This is so true, teachers are the same everywhere. Cheers, from Namibia

  • Patricia says:

    Thank you Mark. So true – all of it. I love how you have pointed out how flexible we are. Another quality I would like to add is that we are more than just “teachers”. On any given day, we could be called on to be educator, mum, dad, lunch money provider, sew- upperer, counsellor, bolsterer of spirits etc. thanks for the humorous look into the inner circle of a teacher’s day.

  • Susie Phillips says:

    I’ve just left FE, to go into the private sector, dare I say I miss the stress!

  • Sue Thomas says:

    And the jokes and anecdotes you can store to use later….always enough of those…I said to my Grade 1 class….The first computer was as big as this classroom. Silence. Then one little girl raised her hand…Then how big was the mouse?

  • Alastair says:

    Not forgetting the January weather when the PE staff have to go outside in the rain and sleet. When I retired I donated a coffee machine to the music teacher.

  • Rachael says:

    Love this article. I am all of the above. Wondered if you could also add the skill of being able to hold the bladder for long periods of time? ” I’ll just do this before I go to the loo, oh and maybe just copy that and have a quick word with another teacher…… And THEN I’ll treat myself to a wee!

  • Nicky says:

    I work as a teacher in Australia. I prefer tea and chocolate to cake and coffee but it’s incredible how teachers with a vocation are the same the world over. I was excited to buy lots of stationery and files ( colour coded) in the sales. The big difference Down Under is “being brave and calm in the face of dangerous wild life”. At least working in Europe we never had to worry about the school snake policy.

  • Jan Braman says:

    One thing was missing … Being a retired teacher and over the years, hoping for ‘snow days off”. This is from Portland, Oregon, USA! I loved our past two days of snow and even ice. It was great to reflect on the weather days we had to stay home, over the years. Instead of staying in, we walked for our groceries then built a snowman!!! Students are not the only ones to hope!!!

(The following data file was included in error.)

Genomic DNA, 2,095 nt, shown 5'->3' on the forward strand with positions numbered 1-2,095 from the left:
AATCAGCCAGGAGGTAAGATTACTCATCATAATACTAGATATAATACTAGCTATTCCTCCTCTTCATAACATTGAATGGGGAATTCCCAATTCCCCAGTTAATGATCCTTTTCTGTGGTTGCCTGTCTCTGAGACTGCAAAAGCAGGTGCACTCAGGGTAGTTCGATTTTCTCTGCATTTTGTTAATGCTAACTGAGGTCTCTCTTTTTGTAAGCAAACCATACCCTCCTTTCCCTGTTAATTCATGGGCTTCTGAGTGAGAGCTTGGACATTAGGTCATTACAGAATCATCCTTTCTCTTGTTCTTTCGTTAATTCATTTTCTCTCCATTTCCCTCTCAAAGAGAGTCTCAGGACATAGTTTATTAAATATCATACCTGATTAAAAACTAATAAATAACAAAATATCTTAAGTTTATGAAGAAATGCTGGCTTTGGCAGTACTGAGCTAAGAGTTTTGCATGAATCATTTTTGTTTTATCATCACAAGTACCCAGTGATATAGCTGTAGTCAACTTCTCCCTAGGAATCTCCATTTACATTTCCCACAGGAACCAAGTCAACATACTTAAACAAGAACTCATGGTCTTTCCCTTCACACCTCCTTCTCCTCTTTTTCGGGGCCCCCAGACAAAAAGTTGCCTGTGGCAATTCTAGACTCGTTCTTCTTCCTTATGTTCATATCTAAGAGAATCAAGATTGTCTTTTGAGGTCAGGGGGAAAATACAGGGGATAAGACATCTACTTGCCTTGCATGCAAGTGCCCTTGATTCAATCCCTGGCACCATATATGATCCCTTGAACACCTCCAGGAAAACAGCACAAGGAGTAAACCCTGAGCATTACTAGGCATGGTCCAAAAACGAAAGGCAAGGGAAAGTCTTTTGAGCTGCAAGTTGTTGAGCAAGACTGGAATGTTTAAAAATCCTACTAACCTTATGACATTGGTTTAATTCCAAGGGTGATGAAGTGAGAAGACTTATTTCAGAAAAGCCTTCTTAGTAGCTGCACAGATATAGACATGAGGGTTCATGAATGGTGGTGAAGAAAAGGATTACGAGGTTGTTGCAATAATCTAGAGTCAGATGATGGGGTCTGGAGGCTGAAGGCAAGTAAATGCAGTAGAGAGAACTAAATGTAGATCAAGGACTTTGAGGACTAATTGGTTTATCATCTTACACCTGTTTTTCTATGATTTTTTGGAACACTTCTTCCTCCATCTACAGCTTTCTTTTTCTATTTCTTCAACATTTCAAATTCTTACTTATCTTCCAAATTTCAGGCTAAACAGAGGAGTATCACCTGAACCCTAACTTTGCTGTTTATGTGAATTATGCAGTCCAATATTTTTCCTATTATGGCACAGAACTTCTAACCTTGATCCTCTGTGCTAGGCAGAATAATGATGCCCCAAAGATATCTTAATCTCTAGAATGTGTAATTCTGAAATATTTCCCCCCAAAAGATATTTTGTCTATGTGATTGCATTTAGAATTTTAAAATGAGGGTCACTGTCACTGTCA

• Aless in Oz says:

    With 3 teachers (2 still working) in our family of 4, all of the points relate to all of us!! I would like to add my ‘teacher’s look’ (a scarey stare – quoting my son when he was young and once one of my students)!! I perfected that look on Day 1 in a primary school classroom, and it worked every time, when used carefully. I went on to use it with my 2 children, to great effect, even before they went to school themselves. Having dark brown eyes helped!!

  • Mary says:

    Thanks Mark…I thought my stationery addiction was a family trait. I’d like to add being highly aware of grammar and spelling errors used on public signs. My local supermarket had an incorrectly spelt aisle indicator for ‘stationery’ for years. They have recently refurbished and at long last it is correct! I’m an Aussie teacher and currently on holidays although having changed grades and classrooms, I’ve been into school on four occasions already and will be in again tomorrow and Friday. Love my job!

  • Rick says:

    I would like to add 3 extra ‘secrets’ to what you should know about TEFL teachers:
    1) they never wash their cups after themselves, too busy, you know
    2) if a photocopier run outs of paper and is refilled by a TT (tefl teacher, I promise it has nothing to do with tard), they will put the exact amount of paper they need as it APPARENTLY takes less time then maxing it out
    3) closing windows and switching the lights off is a rocket science, again, too busy with being the first ones to leave the school
    Very special breed, I am surprised most of them even get out of bed!

  • Patty Salguero says:

    Thank you Mark, for this good reminder article about ourselves as educators, to feel there are other who also feel we are as human as others. Great article, thanks again for letting to know the world who teachers are. Greetings from Peru.

  • Dr Deon van Tonder says:

    Spot on! Awesome writing. To be a teacher is a gift. I was teaching for 22 years and enjoyed every moment. Today I’m privileged to educate students to become excellent teachers. I will live my teaching passion day by day. Good luck and blessings to every teacher in the world, this task isn’t easy, be proud because you’re handpicked.

  • Raph Ak. says:

    Second to my parents, Teachers are my next great mentors. I love the work they do! The passion that drives them! And that mystery that motivates them! I look forward to paying tribute to all Teachers, especially all who taught me.

    Q: What is the teacher’s voice?

  • Helen Williams says:

    I retired after 37 years of teaching (mid-school, USA, New Mexico) and I miss it everyday. I gave away all the hoarded materials from my classroom and am still finding “school stuff” in my home. I have used the teacher voice and teacher look on children who are misbehaving in public with mixed results; my teacher friends think it is amusing when I do but my sister is embarrassed. I have had adults freeze when my teacher voice says “Stop!” One of my greatest joys is when an adult says to me “Didn’t you teach at . . . ?” and names a school. It is a great reward to see them grown up and having good lives.

  • denise says:

    76 and still teaching